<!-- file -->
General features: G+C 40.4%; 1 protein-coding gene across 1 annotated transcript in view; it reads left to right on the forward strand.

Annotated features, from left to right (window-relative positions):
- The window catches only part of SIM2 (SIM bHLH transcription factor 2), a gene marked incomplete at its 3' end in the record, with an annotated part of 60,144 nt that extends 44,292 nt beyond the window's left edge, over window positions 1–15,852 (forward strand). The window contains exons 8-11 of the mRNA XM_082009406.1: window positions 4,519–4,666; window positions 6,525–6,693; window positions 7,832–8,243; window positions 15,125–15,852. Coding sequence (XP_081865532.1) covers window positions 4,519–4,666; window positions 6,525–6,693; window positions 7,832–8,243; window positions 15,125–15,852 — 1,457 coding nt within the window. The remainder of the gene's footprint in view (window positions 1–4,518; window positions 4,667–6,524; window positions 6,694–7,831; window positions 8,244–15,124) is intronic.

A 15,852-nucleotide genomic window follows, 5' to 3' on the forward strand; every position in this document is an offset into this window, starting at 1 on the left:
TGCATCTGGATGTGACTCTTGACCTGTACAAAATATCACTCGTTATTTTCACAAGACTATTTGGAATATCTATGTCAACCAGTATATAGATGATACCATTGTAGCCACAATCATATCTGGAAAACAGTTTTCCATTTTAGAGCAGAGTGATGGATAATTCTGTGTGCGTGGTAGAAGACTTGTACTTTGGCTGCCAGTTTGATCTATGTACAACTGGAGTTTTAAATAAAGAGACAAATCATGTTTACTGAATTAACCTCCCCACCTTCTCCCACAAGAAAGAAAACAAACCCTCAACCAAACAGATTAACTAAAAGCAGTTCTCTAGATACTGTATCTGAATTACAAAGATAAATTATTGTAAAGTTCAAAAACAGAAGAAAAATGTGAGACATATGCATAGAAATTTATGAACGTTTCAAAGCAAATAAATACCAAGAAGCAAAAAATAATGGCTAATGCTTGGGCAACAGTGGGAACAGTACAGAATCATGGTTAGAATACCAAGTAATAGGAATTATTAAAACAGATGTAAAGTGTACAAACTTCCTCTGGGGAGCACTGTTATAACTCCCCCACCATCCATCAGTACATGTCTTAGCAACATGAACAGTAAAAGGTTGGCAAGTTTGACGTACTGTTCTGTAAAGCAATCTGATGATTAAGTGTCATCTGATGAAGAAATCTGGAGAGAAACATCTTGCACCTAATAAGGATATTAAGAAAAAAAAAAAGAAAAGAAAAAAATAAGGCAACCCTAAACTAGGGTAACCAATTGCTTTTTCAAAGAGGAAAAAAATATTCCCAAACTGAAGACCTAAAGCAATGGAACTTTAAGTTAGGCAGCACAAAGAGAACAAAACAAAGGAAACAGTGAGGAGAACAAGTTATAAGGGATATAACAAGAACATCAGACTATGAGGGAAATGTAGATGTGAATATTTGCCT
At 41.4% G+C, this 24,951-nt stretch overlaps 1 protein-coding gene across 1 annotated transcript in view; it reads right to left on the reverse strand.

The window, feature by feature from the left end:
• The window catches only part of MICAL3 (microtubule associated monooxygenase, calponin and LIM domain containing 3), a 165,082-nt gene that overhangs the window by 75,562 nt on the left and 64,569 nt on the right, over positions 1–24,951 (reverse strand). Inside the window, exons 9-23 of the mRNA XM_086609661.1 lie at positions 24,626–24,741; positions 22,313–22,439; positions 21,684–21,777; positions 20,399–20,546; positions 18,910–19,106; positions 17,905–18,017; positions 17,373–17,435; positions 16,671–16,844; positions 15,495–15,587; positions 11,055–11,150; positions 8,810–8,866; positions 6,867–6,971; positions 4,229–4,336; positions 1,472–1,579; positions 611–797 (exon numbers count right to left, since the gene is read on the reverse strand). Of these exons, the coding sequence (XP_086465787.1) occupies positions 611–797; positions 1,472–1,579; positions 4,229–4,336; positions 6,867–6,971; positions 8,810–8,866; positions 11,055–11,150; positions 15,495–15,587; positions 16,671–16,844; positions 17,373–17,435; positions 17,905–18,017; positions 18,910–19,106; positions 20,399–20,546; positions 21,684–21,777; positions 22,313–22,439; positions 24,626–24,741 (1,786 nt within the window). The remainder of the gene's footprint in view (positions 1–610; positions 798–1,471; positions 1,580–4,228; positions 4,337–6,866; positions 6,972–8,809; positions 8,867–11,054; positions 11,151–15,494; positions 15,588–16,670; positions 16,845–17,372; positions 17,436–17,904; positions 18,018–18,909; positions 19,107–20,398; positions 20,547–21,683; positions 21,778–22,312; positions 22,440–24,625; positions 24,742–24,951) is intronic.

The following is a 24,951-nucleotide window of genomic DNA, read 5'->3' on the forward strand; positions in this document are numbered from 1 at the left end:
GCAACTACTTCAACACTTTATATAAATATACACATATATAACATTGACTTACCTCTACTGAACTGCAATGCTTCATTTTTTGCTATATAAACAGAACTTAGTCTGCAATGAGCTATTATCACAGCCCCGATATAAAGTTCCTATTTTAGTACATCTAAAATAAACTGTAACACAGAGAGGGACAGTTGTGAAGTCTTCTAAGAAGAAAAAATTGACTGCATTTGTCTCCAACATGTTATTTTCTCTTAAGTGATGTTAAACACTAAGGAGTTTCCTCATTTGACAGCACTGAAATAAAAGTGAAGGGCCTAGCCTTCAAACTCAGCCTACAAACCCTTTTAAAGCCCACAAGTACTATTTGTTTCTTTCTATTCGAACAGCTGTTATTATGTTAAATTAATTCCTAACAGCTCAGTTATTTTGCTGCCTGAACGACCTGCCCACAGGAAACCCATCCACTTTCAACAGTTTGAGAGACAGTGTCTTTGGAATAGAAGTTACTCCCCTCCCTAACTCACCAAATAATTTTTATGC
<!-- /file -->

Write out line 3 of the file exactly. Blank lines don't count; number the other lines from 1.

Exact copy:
- The window catches only part of SIM2 (SIM bHLH transcription factor 2), a gene marked incomplete at its 3' end in the record, with an annotated part of 60,144 nt that extends 44,292 nt beyond the window's left edge, over window positions 1–15,852 (forward strand). The window contains exons 8-11 of the mRNA XM_082009406.1: window positions 4,519–4,666; window positions 6,525–6,693; window positions 7,832–8,243; window positions 15,125–15,852. Coding sequence (XP_081865532.1) covers window positions 4,519–4,666; window positions 6,525–6,693; window positions 7,832–8,243; window positions 15,125–15,852 — 1,457 coding nt within the window. The remainder of the gene's footprint in view (window positions 1–4,518; window positions 4,667–6,524; window positions 6,694–7,831; window positions 8,244–15,124) is intronic.